Virues et al. (2022) also discussed the previously published finding that radial flow is much more common in gas DFITs than oil DFITs. This was predicted theoretically from modeling, and then observed empirically from data (McClure et al. 2019; 2022). Virues et al. (2022) argued that their findings disagreed with this result, because they observed ‘radial’ (or, more accurately, false radial) in a majority of both their ‘oil’ and ‘gas’ DFITs. While this may be literally true, it is a misunderstanding of the findings from McClure et al. (2019; 2022).
Virues et al. (2022) compared DFITs performed in very high GOR volatile oils and retrograde condensates. The difference between a high GOR volatile oil and a retrograde condensate is very slight – they have similar viscosity, compressibility, GOR, etc. If a fluid is slightly to the left of the critical point, it is an ‘oil’ and slightly to the right of the critical point, it is a ‘gas.’ A volatile oil near the critical point is a very ‘gas-like’ petroleum fluid, even if it is technically categorized as an oil. Thus, the ‘oil’ DFITs analyzed by Virues et al. (2022) are actually very similar to ‘gas’ DFITs, and should exhibit the viscosity contrast that is expected to drive the onset of false radial flow. Thus, the results from Virues et al. (2022) show that false radial is evidently common not only in gas DFITs, but also in high GOR volatile oil DFITs. Indeed, in McClure et al. (2022), we noted that we did observe one false radial in an ‘oil’ reservoir – it was in a high GOR volatile oil in the Montney.
As a side note, if you are thinking of writing a DFIT paper discussing my publications, please reach out to me so that we can discuss in advance! As discussed in a blog post earlier this year, another DFIT recent paper (Buijs 2021) performed a ‘comparison’ with the McClure et al. (2019) procedure for estimating permeability, but didn’t actually apply the procedure from the paper! Recent papers defending mistaken DFIT interpretations have consistently exhibited miscommunications and misunderstandings. Indeed, one reason that this blog is useful is that the SPE lacks an effective mechanism to alert readers of inaccuracies and/or errors in the papers that are posted on OnePetro.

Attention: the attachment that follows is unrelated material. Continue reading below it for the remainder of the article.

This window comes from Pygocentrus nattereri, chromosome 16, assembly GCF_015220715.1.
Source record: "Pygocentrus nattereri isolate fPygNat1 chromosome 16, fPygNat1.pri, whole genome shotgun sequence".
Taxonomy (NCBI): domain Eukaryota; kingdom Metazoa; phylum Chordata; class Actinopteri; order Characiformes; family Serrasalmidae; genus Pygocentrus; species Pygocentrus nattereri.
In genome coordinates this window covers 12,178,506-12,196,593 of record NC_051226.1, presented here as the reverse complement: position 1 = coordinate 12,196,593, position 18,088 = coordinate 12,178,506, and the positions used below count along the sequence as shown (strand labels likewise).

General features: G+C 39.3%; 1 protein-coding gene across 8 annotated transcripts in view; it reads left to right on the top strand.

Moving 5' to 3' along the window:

To recap, genuine radial flow is rare in shale DFITs. If it does occur, it is typically observed in tests with very low injection volume (less than 10-20 bbl), unusually long shut-in (longer than one week), and relatively high permeability (greater than one microdarcy). Genuine radial flow should only be diagnosed if it occurs after an extended (at least one log cycle) period of after-closure linear flow. If ‘false radial’ flow is misdiagnosed and used to estimate permeability, it leads to a large overestimate (10-100x).
To a lesser extent, false radial can also lead to inaccuracy in the pore pressure estimate. Refer to McClure et al. (2022) for strategies for estimating pore pressure from ‘false radial’ DFITs. The best way to minimize pore pressure errors is to use a relatively small injection volume (10-20 bbl) and use at least one week of shut-in. Smaller injection volume accelerates the progression of the DFIT, allowing pressure to fall-off towards reservoir pressure sooner. Even if the pressure extrapolation is uncertain, if the transient progresses sufficiently rapidly to be near the actual pore pressure, then the potential for error caused by extrapolation becomes relatively small.